Over the last few months I’ve been working with textile artist Stella Adams Schofield on the Flax to Linen project at Heron Corn Mill, Beetham in Cumbria. https://www.facebook.com/groups/theflaxproject/
Heron Corn Mill is celebrating 800 years (1220-2020) of milling with a Heritage Lottery Funded project, which will explore and celebrate the mill’s historical past focusing on the medieval origins of the mill.
The Flax to Linen project is part of the celebrations by bringing small-scale flax growing and fibre production back to the Cumbrian area. Flax is being grown and will be processed into linen cloth and the project will culminate in a piece of artwork during 2020. http://www.heronmill.org/projects/1220-2020-800-years-of-milling/
With growing my own Kombucha fabric from microorganisms, it seemed a logical step for me to get involved with the project to grow my own fabric again. I am excited to be growing my own flax, to then harvest, process and spin into yarn to weave into linen.
In May this year I prepared my little plot at home by raking the soil until it was fine with very few pebbles and stones, then I added poultry manure pellets to make it more fertile. I used the rake to draw lines across the plot in an effort to sow the seeds in straight lines and I worked out that 65g between the 22 lines was roughly 3gms of seed for each row. I started sowing the flax seeds within these marked lines only to find I had many seeds left over so I resorted to sowing the seeds in between the lines as well. Having started in a measured, methodical way, the seed sowing ended up irregular and many were broadcast. It wasn’t crucial as I believe flax needs to be grown close together to produce good fibre and to help support each other. I covered the plot with wire mesh to deter the hungry local birds!
The linen variety of flax seed produces tall straight plants that are good for spinning. However, linseed (which is sold in health food shops), produces plants that are shorter and which produce lots of seeds but very poor quality fibre, which is not suitable for spinning.
I hope to work through every stage of the growing, harvesting and the processing of the flax by making and using medieval tools and then to spin and weave it. I’ve been informed that the plot I’m growing might eventually make a piece of linen the size of a large handkerchief! An extremely valuable piece of linen I might add!
The more I learn about flax, the more exciting the project becomes. Flax was grown for thousands of years and was a common sight in this country. It’s hard to comprehend that every household used to grow fields of flax and harvest and process it by hand, to spin and weave their own garments. All parts of the plant can be used, so there is no waste. Linum Usitatissimum translates from Latin as “most useful.” In naming this species, botanists must have recognised the inherent value of this humble plant. Flax growing unfortunately went into decline because of cheaper cottons being imported from America.
I believe flax grows best in maritime climates where fields would transform into a beautiful blue sea of flowers. Although each flax flower only blooms for a day, each stem produces dozens of them over the period of a month.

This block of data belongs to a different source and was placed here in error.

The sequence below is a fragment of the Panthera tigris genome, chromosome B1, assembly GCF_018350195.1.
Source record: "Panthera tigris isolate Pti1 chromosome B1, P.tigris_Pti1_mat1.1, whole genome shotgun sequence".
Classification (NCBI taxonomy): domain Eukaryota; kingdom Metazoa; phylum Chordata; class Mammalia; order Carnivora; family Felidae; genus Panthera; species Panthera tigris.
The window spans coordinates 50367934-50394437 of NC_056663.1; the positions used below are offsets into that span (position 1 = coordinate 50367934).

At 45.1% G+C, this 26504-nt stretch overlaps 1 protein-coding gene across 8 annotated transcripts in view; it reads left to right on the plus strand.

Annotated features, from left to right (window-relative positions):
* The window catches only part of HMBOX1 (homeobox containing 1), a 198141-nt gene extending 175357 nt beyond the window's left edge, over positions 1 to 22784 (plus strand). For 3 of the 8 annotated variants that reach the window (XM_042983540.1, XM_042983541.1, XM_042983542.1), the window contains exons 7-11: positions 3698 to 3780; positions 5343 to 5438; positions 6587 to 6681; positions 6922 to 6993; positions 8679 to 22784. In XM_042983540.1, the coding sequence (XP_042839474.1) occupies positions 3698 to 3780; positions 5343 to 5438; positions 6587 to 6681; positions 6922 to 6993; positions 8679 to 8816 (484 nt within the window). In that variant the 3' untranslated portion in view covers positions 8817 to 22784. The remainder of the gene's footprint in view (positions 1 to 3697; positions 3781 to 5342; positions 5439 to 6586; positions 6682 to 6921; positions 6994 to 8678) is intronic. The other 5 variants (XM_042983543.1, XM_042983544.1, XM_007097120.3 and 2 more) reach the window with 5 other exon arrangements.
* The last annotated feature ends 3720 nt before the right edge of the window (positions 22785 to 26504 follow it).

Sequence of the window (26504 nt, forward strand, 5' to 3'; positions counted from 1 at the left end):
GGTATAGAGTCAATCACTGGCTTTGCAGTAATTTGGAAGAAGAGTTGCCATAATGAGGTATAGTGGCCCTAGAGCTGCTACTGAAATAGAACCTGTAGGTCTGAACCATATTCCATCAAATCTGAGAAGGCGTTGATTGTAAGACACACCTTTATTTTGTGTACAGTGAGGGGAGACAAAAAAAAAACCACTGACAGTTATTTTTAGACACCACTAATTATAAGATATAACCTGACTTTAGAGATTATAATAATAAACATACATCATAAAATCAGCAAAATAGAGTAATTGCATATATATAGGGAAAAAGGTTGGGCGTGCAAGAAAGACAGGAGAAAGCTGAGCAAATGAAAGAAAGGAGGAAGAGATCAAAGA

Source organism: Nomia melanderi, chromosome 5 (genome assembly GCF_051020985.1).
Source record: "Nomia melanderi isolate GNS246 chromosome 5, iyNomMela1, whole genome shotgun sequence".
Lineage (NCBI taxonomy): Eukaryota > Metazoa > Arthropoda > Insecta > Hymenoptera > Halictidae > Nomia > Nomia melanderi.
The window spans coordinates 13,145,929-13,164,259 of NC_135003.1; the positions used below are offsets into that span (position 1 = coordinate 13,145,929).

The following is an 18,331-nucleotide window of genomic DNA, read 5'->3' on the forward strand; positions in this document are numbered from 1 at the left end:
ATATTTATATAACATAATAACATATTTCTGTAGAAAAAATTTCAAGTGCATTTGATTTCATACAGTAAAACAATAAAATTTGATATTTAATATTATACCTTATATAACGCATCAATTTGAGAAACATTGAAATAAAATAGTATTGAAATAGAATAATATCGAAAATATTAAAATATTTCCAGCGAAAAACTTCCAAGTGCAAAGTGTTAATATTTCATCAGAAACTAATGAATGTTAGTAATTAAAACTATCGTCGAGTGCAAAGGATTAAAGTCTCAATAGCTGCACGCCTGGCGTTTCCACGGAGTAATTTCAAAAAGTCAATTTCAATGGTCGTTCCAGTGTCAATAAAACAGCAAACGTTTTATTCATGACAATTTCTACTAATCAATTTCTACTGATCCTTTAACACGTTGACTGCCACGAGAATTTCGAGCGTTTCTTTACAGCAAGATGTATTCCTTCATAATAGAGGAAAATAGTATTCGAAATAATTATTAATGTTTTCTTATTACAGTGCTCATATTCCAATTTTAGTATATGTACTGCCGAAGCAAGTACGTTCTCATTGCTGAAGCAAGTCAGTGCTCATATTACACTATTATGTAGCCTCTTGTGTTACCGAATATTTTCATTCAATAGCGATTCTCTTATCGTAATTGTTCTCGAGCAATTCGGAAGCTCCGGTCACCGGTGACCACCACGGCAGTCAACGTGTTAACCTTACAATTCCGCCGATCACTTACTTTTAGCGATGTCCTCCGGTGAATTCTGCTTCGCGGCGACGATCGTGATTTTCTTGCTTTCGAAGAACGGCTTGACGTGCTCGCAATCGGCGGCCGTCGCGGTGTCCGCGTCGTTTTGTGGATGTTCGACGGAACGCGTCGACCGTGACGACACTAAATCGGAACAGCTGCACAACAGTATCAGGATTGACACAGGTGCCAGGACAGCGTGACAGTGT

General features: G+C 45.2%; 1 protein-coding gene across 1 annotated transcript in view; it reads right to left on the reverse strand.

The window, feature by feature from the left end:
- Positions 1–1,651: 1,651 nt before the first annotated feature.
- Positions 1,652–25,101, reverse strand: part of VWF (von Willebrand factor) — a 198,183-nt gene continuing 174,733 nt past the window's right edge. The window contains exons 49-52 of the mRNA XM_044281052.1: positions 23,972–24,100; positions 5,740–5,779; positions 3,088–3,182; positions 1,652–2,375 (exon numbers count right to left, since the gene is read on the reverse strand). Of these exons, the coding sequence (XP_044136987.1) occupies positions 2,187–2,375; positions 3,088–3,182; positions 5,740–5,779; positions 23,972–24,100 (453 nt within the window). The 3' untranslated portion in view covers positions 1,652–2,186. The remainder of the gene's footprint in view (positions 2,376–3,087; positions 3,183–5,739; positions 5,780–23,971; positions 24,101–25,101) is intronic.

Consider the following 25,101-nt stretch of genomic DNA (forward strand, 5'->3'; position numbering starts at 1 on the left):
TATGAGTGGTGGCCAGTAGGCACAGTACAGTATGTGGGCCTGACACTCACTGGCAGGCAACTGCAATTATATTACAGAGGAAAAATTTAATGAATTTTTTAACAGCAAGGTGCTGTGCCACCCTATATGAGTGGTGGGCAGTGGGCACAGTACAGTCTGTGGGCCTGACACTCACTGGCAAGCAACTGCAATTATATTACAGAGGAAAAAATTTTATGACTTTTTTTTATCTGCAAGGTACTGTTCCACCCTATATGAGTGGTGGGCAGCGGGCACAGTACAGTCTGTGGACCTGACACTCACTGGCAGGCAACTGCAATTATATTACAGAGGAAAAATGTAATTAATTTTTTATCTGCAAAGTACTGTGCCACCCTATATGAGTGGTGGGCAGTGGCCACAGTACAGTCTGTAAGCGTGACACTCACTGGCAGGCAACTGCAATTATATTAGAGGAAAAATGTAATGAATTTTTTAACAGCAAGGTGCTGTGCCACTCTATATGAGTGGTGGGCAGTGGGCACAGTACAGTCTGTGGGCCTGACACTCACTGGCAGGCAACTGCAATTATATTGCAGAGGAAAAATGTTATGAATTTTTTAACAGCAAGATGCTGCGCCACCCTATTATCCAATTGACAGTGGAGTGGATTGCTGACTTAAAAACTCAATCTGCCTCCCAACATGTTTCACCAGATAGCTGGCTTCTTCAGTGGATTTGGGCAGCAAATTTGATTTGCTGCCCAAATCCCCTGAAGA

I support the idea of returning to natural fibres and linen fabric is 100% biodegradable and recyclable. I’m looking forward to sharing with you each stage of the project as the year progresses.
What has come to light is the fascinating language of the different stages in the process after the flax has been grown and harvested…starting with ‘rippling’, ‘retting’, ‘stooking’, ‘breaking’, ‘scutching’, ‘hackling’ and then going onto the spinning, weaving, and ‘beetling’ stages. I’m looking forward to describing my actions as the project develops!
I’ve learned that the flax plant is really versatile, making the finest linen to the thickest rope. As a by-product of processing the flax fibre, paper was made from the discarded shorter fibres and also from old linen rags. This is an area I’m interested in pursuing further alongside the linen production. Flax fibres have been used for textiles, paper, matting, oil, linoleum, insulation and animal bedding, utilising every part of the plant. Today, it’s being developed in the form of bio-composites for the construction, automotive and sports industries, valued for its lightness, strength and shock absorption. Can this be the forgotten fabric of the future?
Running parallel with the research I’ve been doing for the Flax to Linen project, I’ve also been doing some printmaking. These are based on my coastal drawings I did whilst in Cornwall.
As well as some etching, I had the opportunity to try out screen-printing, which has intrigued me for some time. I was particularly interested in creating the positives by drawing directly onto mark resistant film. I liked the idea of building up layers but I learned there was a lot of preparation and a lot of cleaning up with screen printing! Once you had your positives exposed, the screen and inks prepared, the printing aspect was fairly straight forward. What hadn’t dawned on me was the sheer volume of work that could be created in producing an image multiple times.
I think screen printing can be an effective way to produce editions of an image although I still have very much to learn. I think my heart will always remain with the technique of mono-printing, although I believe you can paint directly onto the open mesh screen which I might explore in the future.